News at the University of New Brunswick

UNB announces new Canada Research Chair Ying Zheng

Author: Communications

Posted on Oct 13, 2012

Category: myUNB , UNB Fredericton

UNB's newest CRC recipient, Ying Zheng (centre), shows David Burns, vice-president research at UNB (left); and Minister Keith Ashfield, Member of Parliament for Fredericton (right) her research lab.Ying Zheng, the newly named Canada Research Chair (CRC) in Chemical Process and Catalysis, and her team have received a financial boost today to continue their research in finding more cost-effective ways of producing biofuels.

Dr. Zheng, a professor and researcher with the University of New Brunswick’s department of chemical engineering, will receive $500,000 from the CRC program over the next five years to continue her research. 

"This Chair will allow me and my team to build on and investigate previous discoveries of catalysts and catalytic processes and well as develop high-quality biofuels that are cost-effective and compatible with petroleum fuels," said Dr. Zheng. "The ultimate goal of our research is to find ways to produce new biofuels that will reduce emissions and require less energy consumption."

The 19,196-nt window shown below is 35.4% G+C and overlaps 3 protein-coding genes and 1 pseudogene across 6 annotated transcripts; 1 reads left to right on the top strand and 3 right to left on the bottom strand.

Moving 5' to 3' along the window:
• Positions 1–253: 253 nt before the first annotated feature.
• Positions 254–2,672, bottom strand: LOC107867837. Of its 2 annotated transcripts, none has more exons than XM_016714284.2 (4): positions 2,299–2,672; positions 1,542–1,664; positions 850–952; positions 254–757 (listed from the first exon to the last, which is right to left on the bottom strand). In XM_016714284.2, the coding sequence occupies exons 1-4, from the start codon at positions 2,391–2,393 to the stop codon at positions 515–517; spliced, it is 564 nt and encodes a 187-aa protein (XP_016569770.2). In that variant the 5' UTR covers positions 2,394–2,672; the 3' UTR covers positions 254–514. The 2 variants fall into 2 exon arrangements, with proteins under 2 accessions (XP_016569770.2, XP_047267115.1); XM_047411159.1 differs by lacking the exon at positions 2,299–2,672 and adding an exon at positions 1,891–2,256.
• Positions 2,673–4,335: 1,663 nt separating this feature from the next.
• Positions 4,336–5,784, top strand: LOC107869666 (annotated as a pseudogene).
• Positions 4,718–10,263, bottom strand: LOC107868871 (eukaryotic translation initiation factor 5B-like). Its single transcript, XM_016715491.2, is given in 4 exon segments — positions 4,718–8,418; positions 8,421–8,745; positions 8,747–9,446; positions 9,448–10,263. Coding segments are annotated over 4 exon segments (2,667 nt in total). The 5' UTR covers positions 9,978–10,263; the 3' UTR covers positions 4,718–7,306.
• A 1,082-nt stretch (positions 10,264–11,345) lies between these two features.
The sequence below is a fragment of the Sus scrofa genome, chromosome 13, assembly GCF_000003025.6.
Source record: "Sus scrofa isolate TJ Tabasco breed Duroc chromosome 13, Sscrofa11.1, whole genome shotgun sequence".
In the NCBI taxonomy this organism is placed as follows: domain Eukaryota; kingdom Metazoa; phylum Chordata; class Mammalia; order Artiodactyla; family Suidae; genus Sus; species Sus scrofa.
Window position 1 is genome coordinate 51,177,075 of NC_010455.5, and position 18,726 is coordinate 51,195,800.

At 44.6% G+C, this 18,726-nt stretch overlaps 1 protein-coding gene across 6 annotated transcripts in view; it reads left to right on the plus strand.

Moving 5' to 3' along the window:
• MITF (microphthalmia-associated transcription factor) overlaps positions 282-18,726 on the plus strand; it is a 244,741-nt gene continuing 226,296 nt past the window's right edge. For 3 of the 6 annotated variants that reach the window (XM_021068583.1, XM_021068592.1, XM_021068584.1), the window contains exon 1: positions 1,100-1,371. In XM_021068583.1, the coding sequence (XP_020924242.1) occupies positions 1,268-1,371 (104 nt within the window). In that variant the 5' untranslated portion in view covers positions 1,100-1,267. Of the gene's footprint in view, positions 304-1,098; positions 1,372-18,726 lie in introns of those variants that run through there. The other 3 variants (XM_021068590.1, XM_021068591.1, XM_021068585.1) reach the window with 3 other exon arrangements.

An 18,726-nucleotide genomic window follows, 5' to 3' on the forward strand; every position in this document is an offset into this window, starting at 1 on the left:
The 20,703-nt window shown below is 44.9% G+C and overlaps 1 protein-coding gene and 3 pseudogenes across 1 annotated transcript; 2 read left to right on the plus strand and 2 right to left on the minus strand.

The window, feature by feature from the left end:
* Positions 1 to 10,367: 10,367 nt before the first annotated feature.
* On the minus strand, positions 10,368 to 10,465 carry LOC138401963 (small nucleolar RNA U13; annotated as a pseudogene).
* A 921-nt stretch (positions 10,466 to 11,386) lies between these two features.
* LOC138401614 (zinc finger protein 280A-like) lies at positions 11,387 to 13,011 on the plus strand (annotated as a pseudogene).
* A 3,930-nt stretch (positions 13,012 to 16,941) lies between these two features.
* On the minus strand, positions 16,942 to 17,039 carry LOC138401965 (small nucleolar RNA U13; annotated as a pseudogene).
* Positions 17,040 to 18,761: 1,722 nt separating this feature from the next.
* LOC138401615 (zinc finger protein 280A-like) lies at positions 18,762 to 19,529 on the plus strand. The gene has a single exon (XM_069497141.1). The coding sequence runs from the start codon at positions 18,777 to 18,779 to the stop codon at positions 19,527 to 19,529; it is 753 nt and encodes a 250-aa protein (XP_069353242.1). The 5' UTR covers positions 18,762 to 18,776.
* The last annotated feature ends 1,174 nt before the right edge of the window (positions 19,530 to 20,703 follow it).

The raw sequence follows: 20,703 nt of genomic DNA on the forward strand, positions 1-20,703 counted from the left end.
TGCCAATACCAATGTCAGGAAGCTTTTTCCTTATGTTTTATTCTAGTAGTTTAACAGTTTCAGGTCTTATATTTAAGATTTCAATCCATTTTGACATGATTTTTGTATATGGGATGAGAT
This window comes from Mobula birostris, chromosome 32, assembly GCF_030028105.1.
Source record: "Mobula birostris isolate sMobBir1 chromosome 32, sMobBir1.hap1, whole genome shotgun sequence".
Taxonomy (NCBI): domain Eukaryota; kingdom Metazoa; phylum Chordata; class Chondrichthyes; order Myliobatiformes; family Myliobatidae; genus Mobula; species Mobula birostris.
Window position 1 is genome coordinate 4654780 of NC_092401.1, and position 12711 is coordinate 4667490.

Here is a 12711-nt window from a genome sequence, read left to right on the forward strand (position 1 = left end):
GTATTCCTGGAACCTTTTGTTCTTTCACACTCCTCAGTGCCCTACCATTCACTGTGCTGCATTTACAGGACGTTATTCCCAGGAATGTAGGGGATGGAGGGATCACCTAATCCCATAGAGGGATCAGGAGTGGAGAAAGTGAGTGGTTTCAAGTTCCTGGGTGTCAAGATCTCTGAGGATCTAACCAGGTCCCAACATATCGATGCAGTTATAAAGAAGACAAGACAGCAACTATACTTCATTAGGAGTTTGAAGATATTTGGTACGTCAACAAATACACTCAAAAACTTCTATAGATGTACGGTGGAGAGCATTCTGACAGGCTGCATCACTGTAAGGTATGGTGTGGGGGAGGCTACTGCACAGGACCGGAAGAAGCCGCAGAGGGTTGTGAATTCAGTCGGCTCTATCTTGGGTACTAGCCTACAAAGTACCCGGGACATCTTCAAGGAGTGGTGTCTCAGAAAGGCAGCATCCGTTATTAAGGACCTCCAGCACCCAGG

The announcement was made today at UNB Fredericton by Minister Keith Ashfield, Member of Parliament for Fredericton.  It is part of a larger Government of Canada CRC announcement that coincides with National Science and Technology Week.

"Our government’s top priority is creating jobs, growth and long-term prosperity," said Minister Ashfield.  "By investing in talented people through programs such as the Canada Reserch Chairs, our government is supporting cutting-edge research in Canadian post-secondary institutions.  This fosters innovation by helping researchers bring their ideas to the marketplace, where they can touch the lives of Canadians."

Former UNB CRC recipients were also recognized at today's announcement:
Michael Haan, Canada Research Chair in Population and Social Policy; Elizabeth Mancke, Canada Research Chair in Atlantic Canada Studies; and Doug Willms, Canada Research Chair in Literacy and Human Development.

For more information, contact Natasha Ashfield.